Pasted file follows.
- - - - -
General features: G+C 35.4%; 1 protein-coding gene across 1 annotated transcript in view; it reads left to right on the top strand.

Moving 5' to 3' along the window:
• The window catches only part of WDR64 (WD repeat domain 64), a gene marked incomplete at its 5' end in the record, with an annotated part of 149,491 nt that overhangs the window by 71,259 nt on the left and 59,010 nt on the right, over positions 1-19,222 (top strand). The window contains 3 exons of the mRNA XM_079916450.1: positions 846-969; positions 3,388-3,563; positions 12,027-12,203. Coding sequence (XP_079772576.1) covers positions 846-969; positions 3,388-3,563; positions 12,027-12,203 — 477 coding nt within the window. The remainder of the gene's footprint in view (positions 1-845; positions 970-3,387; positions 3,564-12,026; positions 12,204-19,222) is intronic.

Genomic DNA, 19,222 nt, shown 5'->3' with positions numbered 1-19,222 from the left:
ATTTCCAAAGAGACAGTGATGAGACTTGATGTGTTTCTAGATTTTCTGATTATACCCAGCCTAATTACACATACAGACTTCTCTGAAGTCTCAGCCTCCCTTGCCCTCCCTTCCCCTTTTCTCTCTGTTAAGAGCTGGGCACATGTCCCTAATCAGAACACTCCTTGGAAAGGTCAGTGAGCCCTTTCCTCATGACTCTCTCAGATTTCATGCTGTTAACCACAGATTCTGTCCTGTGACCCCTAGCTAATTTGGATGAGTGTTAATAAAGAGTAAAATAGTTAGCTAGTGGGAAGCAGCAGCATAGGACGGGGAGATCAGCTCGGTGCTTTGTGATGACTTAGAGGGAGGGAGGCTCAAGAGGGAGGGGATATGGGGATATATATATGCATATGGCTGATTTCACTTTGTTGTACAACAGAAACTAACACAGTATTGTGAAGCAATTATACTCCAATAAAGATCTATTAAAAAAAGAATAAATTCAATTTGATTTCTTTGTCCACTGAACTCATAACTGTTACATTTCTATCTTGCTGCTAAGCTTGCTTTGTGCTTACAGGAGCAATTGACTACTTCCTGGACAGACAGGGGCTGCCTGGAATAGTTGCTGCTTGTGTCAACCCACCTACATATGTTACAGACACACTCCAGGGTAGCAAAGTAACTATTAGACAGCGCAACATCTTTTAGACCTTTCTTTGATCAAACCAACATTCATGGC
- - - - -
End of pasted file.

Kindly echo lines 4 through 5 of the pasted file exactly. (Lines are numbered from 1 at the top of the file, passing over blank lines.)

Genomic DNA, 19,222 nt, shown 5'->3' with positions numbered 1-19,222 from the left:
ATTTCCAAAGAGACAGTGATGAGACTTGATGTGTTTCTAGATTTTCTGATTATACCCAGCCTAATTACACATACAGACTTCTCTGAAGTCTCAGCCTCCCTTGCCCTCCCTTCCCCTTTTCTCTCTGTTAAGAGCTGGGCACATGTCCCTAATCAGAACACTCCTTGGAAAGGTCAGTGAGCCCTTTCCTCATGACTCTCTCAGATTTCATGCTGTTAACCACAGATTCTGTCCTGTGACCCCTAGCTAATTTGGATGAGTGTTAATAAAGAGTAAAATAGTTAGCTAGTGGGAAGCAGCAGCATAGGACGGGGAGATCAGCTCGGTGCTTTGTGATGACTTAGAGGGAGGGAGGCTCAAGAGGGAGGGGATATGGGGATATATATATGCATATGGCTGATTTCACTTTGTTGTACAACAGAAACTAACACAGTATTGTGAAGCAATTATACTCCAATAAAGATCTATTAAAAAAAGAATAAATTCAATTTGATTTCTTTGTCCACTGAACTCATAACTGTTACATTTCTATCTTGCTGCTAAGCTTGCTTTGTGCTTACAGGAGCAATTGACTACTTCCTGGACAGACAGGGGCTGCCTGGAATAGTTGCTGCTTGTGTCAACCCACCTACATATGTTACAGACACACTCCAGGGTAGCAAAGTAACTATTAGACAGCGCAACATCTTTTAGACCTTTCTTTGATCAAACCAACATTCATGGC